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OCTOBER 20, 2000

Understanding what is happening at BAR

THE British American Racing team arrived in Kuala Lumpar demoralized by the stories appearing in British magazines about political infighting within the team and a bid by a consortium led by Adrian Reynard to take over the operation.

The success or failure of Reynard's bid will be decided upon by whether or not British American Tobacco decides to stay in Formula 1 or whether the tobacco giant feels that it has wasted enough time and money and agrees to sell out to Reynard and his partners, who are believed to include BAR technical director Malcolm Oastler, former team manager Robert Synge and CART team owner Barry Green.

If BAT does agree to sell its 50% shareholding in the team, it will mean that Reynard and his colleagues will control 65% of the team and that will mean that they would be in a position to outvote Craig Pollock's allies on the board of directors. This would mean that Green could then take over the running of the team - as has been rumored.

The problem originally appeared to be financial with the Reynard consortium needing to find around $100m to buy BAT's shares. We hear that BAT may agree to such a deal simply to get out of Formula 1 before more money is spent. Getting $100m back would mean that BAT executives could just about explain the F1 program to investors. The tobacco giant is contracted to continue as the team's main sponsor until the end of 2001 but that deal could be negotiated away or Reynard and his group could agree to run with BAT livery for one more year (in much the same way as the Benetton-Renault takeover). Reynard would then need to find the running budget for next year, although his allies at Honda would probably make life easier for him by not charging for the engines.

Our sources say that BAT has made the decision to try and salvage some coverage by disappearing off to the World Rally Championship where the firm enjoyed much success with Prodrive and Subaru in the 1990s.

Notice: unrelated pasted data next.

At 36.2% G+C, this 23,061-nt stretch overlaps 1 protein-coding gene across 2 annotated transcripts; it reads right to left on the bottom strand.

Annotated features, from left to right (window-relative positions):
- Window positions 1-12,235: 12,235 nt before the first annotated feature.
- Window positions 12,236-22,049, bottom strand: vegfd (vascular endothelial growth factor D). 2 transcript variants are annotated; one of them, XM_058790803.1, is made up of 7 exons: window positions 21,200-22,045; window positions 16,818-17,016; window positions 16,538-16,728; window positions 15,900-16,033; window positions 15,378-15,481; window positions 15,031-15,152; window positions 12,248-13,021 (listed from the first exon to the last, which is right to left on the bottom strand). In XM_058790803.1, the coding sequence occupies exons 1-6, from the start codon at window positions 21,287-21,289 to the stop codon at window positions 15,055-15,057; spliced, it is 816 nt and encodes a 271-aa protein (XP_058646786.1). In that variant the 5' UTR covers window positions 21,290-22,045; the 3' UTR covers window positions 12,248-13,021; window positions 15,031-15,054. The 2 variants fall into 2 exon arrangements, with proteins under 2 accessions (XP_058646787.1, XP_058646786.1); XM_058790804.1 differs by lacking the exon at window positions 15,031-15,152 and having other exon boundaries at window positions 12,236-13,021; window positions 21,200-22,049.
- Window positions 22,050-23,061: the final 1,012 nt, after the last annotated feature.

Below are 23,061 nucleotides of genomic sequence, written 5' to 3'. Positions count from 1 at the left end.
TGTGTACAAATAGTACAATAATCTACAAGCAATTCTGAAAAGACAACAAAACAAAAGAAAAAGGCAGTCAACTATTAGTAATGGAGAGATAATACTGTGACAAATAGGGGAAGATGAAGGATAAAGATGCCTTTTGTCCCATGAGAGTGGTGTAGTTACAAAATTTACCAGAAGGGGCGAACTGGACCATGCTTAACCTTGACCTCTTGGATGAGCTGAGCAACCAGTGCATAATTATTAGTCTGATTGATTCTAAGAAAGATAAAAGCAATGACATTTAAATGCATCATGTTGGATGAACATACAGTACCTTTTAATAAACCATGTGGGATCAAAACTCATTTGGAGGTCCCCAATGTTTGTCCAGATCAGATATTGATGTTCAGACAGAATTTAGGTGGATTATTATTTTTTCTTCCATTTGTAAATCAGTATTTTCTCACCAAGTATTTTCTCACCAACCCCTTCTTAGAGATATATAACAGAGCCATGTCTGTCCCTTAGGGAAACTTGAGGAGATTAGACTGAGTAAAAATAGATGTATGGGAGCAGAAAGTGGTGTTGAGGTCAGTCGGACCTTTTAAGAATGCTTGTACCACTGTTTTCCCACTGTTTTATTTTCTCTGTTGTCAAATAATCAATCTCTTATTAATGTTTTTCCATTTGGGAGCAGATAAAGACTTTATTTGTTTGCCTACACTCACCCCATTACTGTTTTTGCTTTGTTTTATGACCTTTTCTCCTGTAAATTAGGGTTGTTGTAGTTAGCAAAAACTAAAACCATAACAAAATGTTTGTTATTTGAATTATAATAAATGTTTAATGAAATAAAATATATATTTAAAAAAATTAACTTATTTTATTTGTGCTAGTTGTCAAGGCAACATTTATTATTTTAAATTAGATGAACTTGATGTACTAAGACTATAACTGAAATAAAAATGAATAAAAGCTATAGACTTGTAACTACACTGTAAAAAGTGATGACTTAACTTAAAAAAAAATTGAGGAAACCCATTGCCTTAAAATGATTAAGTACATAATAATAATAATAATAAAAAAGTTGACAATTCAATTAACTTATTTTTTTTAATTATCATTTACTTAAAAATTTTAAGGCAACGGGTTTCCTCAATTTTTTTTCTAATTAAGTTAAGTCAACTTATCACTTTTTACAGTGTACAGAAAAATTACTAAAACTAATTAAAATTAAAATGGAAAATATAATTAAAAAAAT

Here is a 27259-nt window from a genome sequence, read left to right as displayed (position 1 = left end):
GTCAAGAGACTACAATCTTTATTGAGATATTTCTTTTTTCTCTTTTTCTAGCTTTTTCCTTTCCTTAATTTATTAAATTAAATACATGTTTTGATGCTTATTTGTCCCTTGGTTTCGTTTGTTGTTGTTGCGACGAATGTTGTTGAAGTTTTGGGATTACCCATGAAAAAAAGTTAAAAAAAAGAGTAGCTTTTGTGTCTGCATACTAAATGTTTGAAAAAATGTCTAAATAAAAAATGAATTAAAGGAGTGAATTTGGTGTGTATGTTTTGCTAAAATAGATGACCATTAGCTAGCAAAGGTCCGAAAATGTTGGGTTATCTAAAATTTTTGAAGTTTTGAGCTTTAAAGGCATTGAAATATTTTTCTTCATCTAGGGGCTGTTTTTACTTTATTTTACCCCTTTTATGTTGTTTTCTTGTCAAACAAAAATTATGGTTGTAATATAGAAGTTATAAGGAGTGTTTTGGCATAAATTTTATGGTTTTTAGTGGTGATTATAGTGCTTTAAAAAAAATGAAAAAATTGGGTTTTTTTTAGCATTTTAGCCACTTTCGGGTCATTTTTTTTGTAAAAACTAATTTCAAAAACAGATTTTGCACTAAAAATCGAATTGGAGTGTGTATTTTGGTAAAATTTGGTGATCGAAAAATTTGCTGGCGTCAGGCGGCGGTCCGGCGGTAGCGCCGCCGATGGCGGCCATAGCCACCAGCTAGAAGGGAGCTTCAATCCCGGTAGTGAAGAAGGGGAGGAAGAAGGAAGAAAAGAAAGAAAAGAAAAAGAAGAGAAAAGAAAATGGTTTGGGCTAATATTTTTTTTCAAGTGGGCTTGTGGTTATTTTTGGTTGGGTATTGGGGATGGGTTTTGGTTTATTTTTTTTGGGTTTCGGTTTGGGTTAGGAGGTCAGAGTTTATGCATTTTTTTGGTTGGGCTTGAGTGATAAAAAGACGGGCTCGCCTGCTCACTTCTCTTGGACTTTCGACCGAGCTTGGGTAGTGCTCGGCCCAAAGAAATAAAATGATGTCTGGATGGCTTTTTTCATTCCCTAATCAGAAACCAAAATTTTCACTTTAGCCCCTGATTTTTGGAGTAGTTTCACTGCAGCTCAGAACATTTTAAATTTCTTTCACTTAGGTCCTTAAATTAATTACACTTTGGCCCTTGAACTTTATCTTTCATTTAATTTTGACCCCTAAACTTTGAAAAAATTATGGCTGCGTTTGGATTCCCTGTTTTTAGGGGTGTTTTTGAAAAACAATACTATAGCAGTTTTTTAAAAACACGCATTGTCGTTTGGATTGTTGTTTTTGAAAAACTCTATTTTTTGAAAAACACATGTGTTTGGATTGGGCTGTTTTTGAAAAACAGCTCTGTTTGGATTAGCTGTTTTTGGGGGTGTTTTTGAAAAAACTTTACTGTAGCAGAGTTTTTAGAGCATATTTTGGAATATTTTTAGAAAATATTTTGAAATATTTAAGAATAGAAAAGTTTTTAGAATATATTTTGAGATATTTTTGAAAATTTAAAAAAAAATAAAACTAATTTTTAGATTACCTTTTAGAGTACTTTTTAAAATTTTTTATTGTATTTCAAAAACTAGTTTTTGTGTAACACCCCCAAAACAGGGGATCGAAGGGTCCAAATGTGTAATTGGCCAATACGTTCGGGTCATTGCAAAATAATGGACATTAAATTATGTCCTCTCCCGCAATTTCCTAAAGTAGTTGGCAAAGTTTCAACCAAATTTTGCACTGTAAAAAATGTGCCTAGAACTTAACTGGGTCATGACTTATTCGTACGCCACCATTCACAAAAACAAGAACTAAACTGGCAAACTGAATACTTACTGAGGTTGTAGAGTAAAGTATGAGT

If that decision has been taken it would help to explain the resignation last week from BAT of Pollock's closest ally Tom Moser.

The situation is intriguing in the light of strong rumors we heard in Malaysia which suggest that Adrian Reynard has agreed a deal to sell his shares in Reynard Motorsport to David Richards's Prodrive organization. Two years ago Adrian Reynard tried to float the company on Wall Street in a deal which have valued the company at $160m. The flotation was called off and since then Reynard has suffered a number of setbacks. The value of the firm is believed to have dropped to around $100m and Reynard's share of that is believed to be around $85m.

This would be a good price for Prodrive to pay as the company would gain not only a major racing car manufacturing business in Britain but also a specialist transmission company, an American racing car company (Riley & Scott) and an automotive research center in Indianapolis, complete with a state of the art windtunnel. In addition to all this, Prodrive would almost certainly land the BAT budget in the World Rally Championship to continue the success story in that series with Subaru.

If the stories are confirmed Reynard will achieve his ambition of entering F1 with a major manufacturer behind him although it will be interesting to see what happens in the years ahead as Honda is still believed to want to own its own F1 team. Perhaps Reynard and his gang will simply run the team for a couple or years and then sell it on to Honda at a profit and leave F1.

Whether a Reynard takeover of the team will be greeted with enthusiasm amongst the current BAR staff is another issue. Inside the team there are a lot of people who feel that Reynard's influence at BAR has been rather less than constructive in the course of the last two years.

If at the end of the day, however, everyone comes away with a good deal, it is hard to imagine that such a deal will not go ahead.

The most interesting thing will be to see how Jacques Villeneuve reacts to the news (if it is true). He might, of course, consider that he would prefer to move elsewhere next year. In which case Benetton would be willing to welcome him with open arms. All of this might help to explain the recent attempts to destabilize Giancarlo Fisichella...